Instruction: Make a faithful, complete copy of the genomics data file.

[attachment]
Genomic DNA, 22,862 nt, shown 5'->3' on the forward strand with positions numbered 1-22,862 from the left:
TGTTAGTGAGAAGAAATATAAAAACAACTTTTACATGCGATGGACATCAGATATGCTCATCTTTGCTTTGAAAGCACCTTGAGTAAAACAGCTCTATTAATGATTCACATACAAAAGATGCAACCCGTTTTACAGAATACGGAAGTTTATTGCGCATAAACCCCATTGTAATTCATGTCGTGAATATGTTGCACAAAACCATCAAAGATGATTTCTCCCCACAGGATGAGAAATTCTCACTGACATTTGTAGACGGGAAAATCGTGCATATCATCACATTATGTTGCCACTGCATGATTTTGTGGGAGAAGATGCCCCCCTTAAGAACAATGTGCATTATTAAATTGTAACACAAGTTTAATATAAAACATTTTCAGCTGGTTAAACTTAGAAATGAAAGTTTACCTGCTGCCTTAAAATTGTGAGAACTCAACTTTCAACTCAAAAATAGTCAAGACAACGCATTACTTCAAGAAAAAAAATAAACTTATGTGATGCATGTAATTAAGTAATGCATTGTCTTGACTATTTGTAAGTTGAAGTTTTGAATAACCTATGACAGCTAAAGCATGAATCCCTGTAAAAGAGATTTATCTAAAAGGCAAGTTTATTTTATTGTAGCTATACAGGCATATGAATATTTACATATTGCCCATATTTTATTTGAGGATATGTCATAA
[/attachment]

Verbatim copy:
Genomic DNA, 22,862 nt, shown 5'->3' on the forward strand with positions numbered 1-22,862 from the left:
TGTTAGTGAGAAGAAATATAAAAACAACTTTTACATGCGATGGACATCAGATATGCTCATCTTTGCTTTGAAAGCACCTTGAGTAAAACAGCTCTATTAATGATTCACATACAAAAGATGCAACCCGTTTTACAGAATACGGAAGTTTATTGCGCATAAACCCCATTGTAATTCATGTCGTGAATATGTTGCACAAAACCATCAAAGATGATTTCTCCCCACAGGATGAGAAATTCTCACTGACATTTGTAGACGGGAAAATCGTGCATATCATCACATTATGTTGCCACTGCATGATTTTGTGGGAGAAGATGCCCCCCTTAAGAACAATGTGCATTATTAAATTGTAACACAAGTTTAATATAAAACATTTTCAGCTGGTTAAACTTAGAAATGAAAGTTTACCTGCTGCCTTAAAATTGTGAGAACTCAACTTTCAACTCAAAAATAGTCAAGACAACGCATTACTTCAAGAAAAAAAATAAACTTATGTGATGCATGTAATTAAGTAATGCATTGTCTTGACTATTTGTAAGTTGAAGTTTTGAATAACCTATGACAGCTAAAGCATGAATCCCTGTAAAAGAGATTTATCTAAAAGGCAAGTTTATTTTATTGTAGCTATACAGGCATATGAATATTTACATATTGCCCATATTTTATTTGAGGATATGTCATAA